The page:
[en] The Solar and Wind Energy Resource Assessment (SWERA) database is used to prepare and discuss scenarios for solar thermal applications in Brazil. The paper discusses low temperature applications (small and large scale water heating) and solar power plants for electricity production (concentrated solar power plants and solar chimney plants) in Brazil. The results demonstrate the feasibility of large-scale application of solar energy for water heating and electricity generation in Brazil. Payback periods for water heating systems are typically below 4 years if they were used to replace residential electric showerheads in low-income families. Large-scale water heating systems also present high feasibility and many commercial companies are adopting this technology to reduce operational costs. The best sites to set up CSP plants are in the Brazilian semi-arid region where the annual energy achieves 2.2 MW h/m2 and averages of daily solar irradiation are larger than 5.0 kW h/m2/day. The western area of Brazilian Northeastern region meets all technical requirements to exploit solar thermal energy for electricity generation based on solar chimney technology. Highlights: ► Scenarios for solar thermal applications are presented. ► Payback is typically below 4 years for small scale water heating systems. ► Large-scale water heating systems also present high feasibility. ► The Brazilian semi-arid region is the best sites for CSP and chimney tower plants.
[en] Highlights: • Three different electrohydrodynamic layouts are applied in the solar chimney pilot. • Effective parameters of electrohydrodynamic is represented in every layout. • The air velocity and heat transfer were increased outstandingly. • The temperature distribution in the absorber surface and the fluid is investigated. • The performance and the efficiency of the solar chimney pilot are increased. - Abstract: The effect of the electrohydrodynamic system with various electrode layouts on a solar chimney pilot is investigated experimentally. A pilot setup was constructed which consisted of a chimney with 3 m height and 3 m collector diameter. The purpose of this research was to enhance the solar chimney performance with the electrohydrodynamic system for the parallel, radial, and symmetric layouts. By using of corona wind, the outlet fluid temperature is increased, and the outlet absorber is decreased. For the three layouts, the most growth in the outlet fluid temperature is 14 °C, which is observed in the parallel layout. Also, in the parallel array, the most outlet absorber temperature drop is 7 °C. The results show that parallel layout with six electrodes and 3 cm spacing between the electrodes has the best performance. Also, various hours of the day are studied and the best time for turning on the electrohydrodynamic system is 1:00 p.m. The electrohydrodynamic system makes an increase in the fluid velocity from 1.7 to 2.3 m s"−"1_, and this growth improves the performance about 28%.
[en] Offshore wind energy is gaining significance around the world as the most suitable source of renewable energy. India, blessed with 7500 km of coastline has already announced the offshore wind energy policy based on feasibility studies for offshore wind potential. National Institute of Wind Energy (NIWE) and M/s Suzlon Energy Limited have installed first LiDAR-based offshore measurement platform with the technical expertise of the National Institute of Ocean Technology (NIOT), MoES in the Gulf of Khambhat and the Gulf of Kachchh. This article illustrates the analysis, design methodology and various innovative strategies involved in the installation of LiDAR-based measurement platforms. (author)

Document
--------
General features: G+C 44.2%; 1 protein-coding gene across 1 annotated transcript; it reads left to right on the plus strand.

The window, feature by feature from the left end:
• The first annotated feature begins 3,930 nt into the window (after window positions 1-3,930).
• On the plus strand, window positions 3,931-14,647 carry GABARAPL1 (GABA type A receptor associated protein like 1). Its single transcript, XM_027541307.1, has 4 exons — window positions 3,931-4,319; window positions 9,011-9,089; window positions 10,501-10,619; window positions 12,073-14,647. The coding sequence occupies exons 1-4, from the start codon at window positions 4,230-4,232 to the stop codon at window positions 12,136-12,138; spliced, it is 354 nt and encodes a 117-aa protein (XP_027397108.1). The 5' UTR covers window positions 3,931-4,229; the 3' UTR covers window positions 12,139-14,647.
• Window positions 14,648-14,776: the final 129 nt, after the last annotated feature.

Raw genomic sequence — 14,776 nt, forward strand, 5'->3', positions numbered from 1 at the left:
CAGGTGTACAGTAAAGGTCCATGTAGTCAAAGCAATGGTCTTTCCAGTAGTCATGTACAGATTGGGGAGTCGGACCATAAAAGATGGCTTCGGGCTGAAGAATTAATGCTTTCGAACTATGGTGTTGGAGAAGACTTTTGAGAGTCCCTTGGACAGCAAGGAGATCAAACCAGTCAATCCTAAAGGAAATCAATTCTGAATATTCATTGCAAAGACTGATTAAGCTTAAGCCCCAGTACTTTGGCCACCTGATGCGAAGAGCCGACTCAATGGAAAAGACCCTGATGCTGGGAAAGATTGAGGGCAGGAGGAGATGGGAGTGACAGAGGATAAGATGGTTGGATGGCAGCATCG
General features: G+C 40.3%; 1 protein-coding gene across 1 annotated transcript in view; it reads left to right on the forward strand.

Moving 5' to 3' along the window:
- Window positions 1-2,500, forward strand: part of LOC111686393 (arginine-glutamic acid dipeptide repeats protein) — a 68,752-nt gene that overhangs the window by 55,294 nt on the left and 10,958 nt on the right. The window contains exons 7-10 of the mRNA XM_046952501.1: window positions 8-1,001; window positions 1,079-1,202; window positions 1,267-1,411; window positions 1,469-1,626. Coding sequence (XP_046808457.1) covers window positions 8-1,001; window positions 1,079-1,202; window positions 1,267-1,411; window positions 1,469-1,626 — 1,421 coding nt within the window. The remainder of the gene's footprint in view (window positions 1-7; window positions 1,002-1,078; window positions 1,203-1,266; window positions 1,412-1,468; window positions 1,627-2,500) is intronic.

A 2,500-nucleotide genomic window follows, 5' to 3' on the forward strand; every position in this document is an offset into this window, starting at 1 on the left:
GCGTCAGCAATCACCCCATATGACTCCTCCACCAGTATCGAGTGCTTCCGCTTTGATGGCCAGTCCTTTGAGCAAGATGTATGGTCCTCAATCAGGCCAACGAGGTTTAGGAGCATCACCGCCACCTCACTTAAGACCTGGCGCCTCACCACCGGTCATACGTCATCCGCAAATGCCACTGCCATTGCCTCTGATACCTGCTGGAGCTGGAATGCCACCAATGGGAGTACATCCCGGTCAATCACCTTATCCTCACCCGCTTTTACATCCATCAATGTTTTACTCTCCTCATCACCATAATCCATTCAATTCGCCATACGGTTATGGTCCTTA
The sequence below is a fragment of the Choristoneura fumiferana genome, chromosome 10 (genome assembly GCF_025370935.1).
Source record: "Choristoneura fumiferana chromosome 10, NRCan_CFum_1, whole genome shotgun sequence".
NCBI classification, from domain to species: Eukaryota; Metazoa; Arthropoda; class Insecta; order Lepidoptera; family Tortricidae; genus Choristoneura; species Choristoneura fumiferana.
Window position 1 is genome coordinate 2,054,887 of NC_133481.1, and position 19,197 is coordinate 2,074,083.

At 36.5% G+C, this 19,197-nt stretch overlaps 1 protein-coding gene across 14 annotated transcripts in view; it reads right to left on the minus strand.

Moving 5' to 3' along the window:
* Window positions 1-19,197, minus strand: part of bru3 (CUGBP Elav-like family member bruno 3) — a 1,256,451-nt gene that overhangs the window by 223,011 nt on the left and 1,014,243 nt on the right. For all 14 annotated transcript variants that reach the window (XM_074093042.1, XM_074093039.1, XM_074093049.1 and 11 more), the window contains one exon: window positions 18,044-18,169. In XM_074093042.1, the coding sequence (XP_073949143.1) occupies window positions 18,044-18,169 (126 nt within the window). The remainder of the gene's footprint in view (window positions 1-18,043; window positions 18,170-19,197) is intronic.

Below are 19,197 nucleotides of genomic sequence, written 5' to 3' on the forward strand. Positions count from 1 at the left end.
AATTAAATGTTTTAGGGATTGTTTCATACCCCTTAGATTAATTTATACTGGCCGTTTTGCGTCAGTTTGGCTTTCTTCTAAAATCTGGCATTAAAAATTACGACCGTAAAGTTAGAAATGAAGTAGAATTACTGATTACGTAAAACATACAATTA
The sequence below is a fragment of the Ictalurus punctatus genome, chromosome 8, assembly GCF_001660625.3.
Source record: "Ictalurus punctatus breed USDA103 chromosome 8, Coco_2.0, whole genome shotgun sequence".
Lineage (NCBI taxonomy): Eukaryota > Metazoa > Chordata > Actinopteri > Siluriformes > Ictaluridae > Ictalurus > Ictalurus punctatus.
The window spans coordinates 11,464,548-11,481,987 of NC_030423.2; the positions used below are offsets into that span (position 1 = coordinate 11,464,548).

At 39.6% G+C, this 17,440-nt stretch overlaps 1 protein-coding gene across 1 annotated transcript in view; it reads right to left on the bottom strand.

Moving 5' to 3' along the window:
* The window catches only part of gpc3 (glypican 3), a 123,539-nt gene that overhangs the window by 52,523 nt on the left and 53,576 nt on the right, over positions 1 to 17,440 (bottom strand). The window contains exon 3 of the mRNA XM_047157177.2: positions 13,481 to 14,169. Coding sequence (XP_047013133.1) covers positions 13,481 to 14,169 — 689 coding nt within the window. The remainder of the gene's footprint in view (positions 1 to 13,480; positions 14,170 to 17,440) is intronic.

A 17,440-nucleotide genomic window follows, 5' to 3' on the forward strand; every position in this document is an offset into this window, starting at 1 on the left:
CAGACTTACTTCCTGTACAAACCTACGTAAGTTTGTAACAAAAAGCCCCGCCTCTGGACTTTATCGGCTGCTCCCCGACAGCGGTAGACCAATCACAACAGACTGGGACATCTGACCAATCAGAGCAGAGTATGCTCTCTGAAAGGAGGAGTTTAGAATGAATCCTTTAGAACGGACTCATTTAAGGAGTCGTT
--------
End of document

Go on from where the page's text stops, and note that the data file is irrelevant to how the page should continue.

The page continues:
[en] Solar Chimney is an interesting unconventional method for production of electricity from the sun. It consists of a large greenhouse which purpose is to heat the air and create air flow directing it to the base of the chimney and then through the pressure-staged turbine array. Solar Chimney can be used for pick load operation. Australia plans 200 MW solar plant for the and of 2004, which will be the tallest man made structure in the world with a height of almost 1 km and greenhouse diameter reaching 7.5 km. It is a result of Australia's commitment to find alternative energy solutions in order to reduce the environmental impact of fossil and nuclear technologies for electric power production. (Author)
[en] Trombe Walls and solar chimneys are examples of passive solar air heating systems. However, the airflow and thermal efficiency characteristics of this type of system are not well understood, and partly for this reason, they are not commonly utilised. This paper reports on an experimental investigation into buoyancy-driven convection in a test rig designed to simulate the operation of a passive solar collector. The test rig comprised a vertical open-ended channel, approximately 1a square, heated from one side. The channel depth could be varied from 20mm to 110mm, and heating inputs varied from 200W to 1000W. Temperatures and airflow rates were measured and recorded, to characterise both steady-state and transient performance. The principal findings are: 1. Time constants (for heating)ranged typically between 30 and 70 minutes. 2. Flow regimes were mainly laminar (Reynolds number varing from ∼500 to ∼4000, depending on heat input and channel depth. 3. The thermal efficiency (as a solar collector and the heat transfer coefficient were functions of heat input, and were not depended on the channel depth. 4. The mass flow rate through the channel increased bath as the heat input increased and as the channel depth increased. The paper presents these findings and discusses their implications in more detail.(Author)